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Exploring the Relationship Between Self-Employment and Health Among Blacks.

  • Author(s): Narain, Kimberly Danae Cauley
  • Skrine Jeffers, Kia
  • et al.
Abstract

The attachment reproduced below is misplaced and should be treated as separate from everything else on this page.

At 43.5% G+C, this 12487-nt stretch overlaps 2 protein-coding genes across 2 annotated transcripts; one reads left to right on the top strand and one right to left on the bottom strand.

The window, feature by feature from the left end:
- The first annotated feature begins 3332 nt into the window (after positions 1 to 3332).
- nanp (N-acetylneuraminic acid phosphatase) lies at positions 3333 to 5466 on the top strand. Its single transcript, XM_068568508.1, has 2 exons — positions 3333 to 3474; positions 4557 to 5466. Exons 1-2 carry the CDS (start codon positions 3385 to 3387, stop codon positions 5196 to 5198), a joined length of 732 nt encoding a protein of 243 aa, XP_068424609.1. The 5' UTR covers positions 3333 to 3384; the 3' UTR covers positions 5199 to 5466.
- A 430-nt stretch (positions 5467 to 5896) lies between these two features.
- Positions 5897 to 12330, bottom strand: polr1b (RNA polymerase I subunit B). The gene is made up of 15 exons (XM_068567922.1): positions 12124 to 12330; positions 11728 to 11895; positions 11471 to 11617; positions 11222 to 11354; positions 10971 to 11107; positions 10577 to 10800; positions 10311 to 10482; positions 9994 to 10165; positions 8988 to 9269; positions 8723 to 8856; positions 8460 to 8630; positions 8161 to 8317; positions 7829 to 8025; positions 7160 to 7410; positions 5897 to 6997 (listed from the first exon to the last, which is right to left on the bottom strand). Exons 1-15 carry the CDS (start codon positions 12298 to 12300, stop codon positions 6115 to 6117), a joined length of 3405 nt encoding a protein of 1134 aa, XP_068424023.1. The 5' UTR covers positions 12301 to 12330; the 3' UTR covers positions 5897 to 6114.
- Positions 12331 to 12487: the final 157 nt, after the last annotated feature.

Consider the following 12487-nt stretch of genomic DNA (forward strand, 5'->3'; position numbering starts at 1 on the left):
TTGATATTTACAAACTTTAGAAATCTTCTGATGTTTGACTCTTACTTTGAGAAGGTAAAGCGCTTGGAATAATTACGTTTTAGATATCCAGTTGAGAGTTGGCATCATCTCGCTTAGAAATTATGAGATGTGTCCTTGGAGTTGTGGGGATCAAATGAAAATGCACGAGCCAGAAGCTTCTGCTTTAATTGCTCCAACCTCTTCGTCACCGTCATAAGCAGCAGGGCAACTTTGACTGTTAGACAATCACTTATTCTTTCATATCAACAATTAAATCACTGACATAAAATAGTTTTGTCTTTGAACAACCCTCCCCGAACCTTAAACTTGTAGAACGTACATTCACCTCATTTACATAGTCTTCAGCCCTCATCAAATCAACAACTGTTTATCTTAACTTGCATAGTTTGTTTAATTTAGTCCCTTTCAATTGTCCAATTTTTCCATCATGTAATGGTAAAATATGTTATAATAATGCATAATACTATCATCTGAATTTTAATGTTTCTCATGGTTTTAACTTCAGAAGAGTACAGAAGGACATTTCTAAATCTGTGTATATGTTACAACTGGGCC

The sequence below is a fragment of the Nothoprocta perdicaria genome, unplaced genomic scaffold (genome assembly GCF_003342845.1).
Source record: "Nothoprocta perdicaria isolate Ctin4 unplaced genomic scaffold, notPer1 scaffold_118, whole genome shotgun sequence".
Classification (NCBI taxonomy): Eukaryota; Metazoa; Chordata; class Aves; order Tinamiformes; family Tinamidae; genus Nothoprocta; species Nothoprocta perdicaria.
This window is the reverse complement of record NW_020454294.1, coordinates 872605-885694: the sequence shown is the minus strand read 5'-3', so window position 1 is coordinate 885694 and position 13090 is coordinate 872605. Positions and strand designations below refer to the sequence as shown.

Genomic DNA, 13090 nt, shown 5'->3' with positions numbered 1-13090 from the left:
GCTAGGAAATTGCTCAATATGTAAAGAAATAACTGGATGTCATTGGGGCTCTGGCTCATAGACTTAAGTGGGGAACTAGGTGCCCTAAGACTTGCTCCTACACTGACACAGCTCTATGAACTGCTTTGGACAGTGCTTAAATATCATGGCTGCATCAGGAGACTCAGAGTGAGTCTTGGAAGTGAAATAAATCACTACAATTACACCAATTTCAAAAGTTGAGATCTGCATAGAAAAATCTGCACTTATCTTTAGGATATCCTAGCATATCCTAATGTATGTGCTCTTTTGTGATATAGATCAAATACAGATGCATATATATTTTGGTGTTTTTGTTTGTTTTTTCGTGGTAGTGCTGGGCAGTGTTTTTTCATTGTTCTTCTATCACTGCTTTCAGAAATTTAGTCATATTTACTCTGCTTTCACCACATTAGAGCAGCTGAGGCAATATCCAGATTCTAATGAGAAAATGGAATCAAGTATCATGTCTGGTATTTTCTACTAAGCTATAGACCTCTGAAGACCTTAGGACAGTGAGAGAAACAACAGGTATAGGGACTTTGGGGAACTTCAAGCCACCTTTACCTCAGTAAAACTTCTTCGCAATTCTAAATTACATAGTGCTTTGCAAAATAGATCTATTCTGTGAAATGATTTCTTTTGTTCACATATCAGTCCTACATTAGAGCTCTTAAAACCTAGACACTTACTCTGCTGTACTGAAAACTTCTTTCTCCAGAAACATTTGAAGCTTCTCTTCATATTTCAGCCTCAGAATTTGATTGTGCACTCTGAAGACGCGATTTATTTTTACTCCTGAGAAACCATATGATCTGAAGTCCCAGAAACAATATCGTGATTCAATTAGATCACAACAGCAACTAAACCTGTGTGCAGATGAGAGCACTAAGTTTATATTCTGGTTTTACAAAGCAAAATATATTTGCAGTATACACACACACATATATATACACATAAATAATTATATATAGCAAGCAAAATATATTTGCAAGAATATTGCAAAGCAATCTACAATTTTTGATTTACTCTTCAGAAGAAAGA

Purpose: There is some evidence that self-employment may improve measures of cardiovascular and general health among the general population; however, no studies have examined this relationship among Non-Hispanic Blacks (NHBs). Studying the health implications of self-employment among NHBs is important because of the disparities that persist in both cardiovascular health and self-employment rates between NHBs and other racial/ethnic subgroups. Methods: A pooled cross-sectional analysis of data from the Behavioral Risk Factor Surveillance System (2000 to 2014) was used to explore the association between self-employment and the following self-reported outcomes: "no exercise," fruit consumption, vegetable consumption, days of alcohol consumption, fair or poor health, hypertension, poor mental health days, and poor physical health days among the total population of NHBs and across gender/income subgroups. Results: We find favorable associations between self-employment and several measures of cardiovascular health (increased fruit and vegetable consumption, reduced reports of "no exercise," and reduced reports of hypertension) and positive associations between self-employment, poor mental health days, and days of alcohol consumption among the total population. The nature of these associations varies across gender/income subgroup. Conclusions: Given the disparities between racial/ethnic subgroups with respect to adverse cardiovascular outcomes and the well-documented roles of exercise and blood pressure control in limiting cardiovascular disease, it is important to probe the relationship between self-employment and health among NHBs further.

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